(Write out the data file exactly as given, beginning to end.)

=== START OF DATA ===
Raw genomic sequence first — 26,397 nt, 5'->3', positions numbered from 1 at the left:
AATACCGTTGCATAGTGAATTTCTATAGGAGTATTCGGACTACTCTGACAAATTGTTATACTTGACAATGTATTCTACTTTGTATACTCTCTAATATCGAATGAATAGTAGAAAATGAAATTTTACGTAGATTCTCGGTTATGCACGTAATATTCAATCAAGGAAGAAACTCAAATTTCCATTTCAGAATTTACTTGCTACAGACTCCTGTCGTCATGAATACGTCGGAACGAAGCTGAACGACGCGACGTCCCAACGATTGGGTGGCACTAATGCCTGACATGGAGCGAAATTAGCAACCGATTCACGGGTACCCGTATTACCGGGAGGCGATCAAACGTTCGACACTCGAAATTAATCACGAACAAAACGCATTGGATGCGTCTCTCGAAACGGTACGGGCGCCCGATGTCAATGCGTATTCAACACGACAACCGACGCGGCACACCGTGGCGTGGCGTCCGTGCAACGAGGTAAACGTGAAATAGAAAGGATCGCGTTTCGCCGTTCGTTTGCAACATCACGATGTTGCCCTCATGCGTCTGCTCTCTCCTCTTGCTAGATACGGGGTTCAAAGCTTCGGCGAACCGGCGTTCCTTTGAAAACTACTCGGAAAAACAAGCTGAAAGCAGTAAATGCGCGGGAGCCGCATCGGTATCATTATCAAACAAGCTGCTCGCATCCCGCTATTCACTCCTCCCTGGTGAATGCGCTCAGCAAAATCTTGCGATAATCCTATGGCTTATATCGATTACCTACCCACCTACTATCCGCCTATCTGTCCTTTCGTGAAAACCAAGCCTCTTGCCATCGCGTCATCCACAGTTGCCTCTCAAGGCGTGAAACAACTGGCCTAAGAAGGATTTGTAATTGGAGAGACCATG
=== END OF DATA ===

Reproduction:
Raw genomic sequence first — 26,397 nt, 5'->3', positions numbered from 1 at the left:
AATACCGTTGCATAGTGAATTTCTATAGGAGTATTCGGACTACTCTGACAAATTGTTATACTTGACAATGTATTCTACTTTGTATACTCTCTAATATCGAATGAATAGTAGAAAATGAAATTTTACGTAGATTCTCGGTTATGCACGTAATATTCAATCAAGGAAGAAACTCAAATTTCCATTTCAGAATTTACTTGCTACAGACTCCTGTCGTCATGAATACGTCGGAACGAAGCTGAACGACGCGACGTCCCAACGATTGGGTGGCACTAATGCCTGACATGGAGCGAAATTAGCAACCGATTCACGGGTACCCGTATTACCGGGAGGCGATCAAACGTTCGACACTCGAAATTAATCACGAACAAAACGCATTGGATGCGTCTCTCGAAACGGTACGGGCGCCCGATGTCAATGCGTATTCAACACGACAACCGACGCGGCACACCGTGGCGTGGCGTCCGTGCAACGAGGTAAACGTGAAATAGAAAGGATCGCGTTTCGCCGTTCGTTTGCAACATCACGATGTTGCCCTCATGCGTCTGCTCTCTCCTCTTGCTAGATACGGGGTTCAAAGCTTCGGCGAACCGGCGTTCCTTTGAAAACTACTCGGAAAAACAAGCTGAAAGCAGTAAATGCGCGGGAGCCGCATCGGTATCATTATCAAACAAGCTGCTCGCATCCCGCTATTCACTCCTCCCTGGTGAATGCGCTCAGCAAAATCTTGCGATAATCCTATGGCTTATATCGATTACCTACCCACCTACTATCCGCCTATCTGTCCTTTCGTGAAAACCAAGCCTCTTGCCATCGCGTCATCCACAGTTGCCTCTCAAGGCGTGAAACAACTGGCCTAAGAAGGATTTGTAATTGGAGAGACCATG